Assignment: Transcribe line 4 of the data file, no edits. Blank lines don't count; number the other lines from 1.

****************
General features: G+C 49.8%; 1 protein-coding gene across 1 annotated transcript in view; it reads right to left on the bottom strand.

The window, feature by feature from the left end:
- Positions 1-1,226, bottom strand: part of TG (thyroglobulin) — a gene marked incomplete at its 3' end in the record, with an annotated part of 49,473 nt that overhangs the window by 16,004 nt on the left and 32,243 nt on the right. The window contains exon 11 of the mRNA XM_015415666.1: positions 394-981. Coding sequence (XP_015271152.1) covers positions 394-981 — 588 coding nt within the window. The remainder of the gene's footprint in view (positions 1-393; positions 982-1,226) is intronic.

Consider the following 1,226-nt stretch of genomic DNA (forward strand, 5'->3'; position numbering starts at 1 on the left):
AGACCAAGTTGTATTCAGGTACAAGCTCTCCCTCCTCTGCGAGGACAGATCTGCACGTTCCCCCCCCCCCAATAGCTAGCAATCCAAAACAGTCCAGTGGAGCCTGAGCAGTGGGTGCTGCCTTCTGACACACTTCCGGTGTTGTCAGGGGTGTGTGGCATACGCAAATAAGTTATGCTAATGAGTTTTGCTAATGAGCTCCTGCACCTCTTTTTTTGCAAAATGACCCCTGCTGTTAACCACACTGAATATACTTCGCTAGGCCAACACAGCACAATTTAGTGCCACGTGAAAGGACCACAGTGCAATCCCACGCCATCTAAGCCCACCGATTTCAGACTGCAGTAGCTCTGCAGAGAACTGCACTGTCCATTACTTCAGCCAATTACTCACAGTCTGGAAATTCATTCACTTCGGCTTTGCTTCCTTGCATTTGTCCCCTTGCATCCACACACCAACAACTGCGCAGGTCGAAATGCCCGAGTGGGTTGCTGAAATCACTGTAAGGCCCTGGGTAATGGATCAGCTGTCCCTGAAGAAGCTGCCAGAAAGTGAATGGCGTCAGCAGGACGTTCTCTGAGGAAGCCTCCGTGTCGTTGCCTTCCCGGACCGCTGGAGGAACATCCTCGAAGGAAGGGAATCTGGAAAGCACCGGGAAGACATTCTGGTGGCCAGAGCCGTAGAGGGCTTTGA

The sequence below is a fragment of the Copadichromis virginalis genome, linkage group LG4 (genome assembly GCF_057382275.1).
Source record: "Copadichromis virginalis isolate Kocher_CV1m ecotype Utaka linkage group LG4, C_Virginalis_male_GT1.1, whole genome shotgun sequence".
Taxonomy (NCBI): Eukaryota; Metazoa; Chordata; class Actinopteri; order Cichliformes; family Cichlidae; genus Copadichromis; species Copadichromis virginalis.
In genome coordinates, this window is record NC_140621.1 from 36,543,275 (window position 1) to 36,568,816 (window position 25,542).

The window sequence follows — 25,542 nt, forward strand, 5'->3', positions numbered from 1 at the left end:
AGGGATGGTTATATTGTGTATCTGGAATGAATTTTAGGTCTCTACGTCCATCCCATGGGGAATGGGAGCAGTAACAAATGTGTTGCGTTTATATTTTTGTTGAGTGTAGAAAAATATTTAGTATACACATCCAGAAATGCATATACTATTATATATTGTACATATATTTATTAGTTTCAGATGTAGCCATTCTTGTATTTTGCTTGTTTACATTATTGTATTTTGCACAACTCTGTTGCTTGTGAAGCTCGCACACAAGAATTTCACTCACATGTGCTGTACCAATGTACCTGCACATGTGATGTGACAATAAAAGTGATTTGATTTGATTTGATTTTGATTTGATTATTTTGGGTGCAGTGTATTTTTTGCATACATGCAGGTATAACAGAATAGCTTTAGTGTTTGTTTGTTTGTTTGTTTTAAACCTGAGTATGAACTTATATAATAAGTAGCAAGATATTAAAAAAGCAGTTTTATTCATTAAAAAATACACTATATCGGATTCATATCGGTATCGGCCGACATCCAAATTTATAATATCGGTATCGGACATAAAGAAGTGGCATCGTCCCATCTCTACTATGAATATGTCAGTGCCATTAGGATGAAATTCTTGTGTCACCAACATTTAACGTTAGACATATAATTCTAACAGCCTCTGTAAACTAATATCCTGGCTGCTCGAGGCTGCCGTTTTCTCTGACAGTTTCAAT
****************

Consider the following 1,226-nt stretch of genomic DNA (forward strand, 5'->3'; position numbering starts at 1 on the left):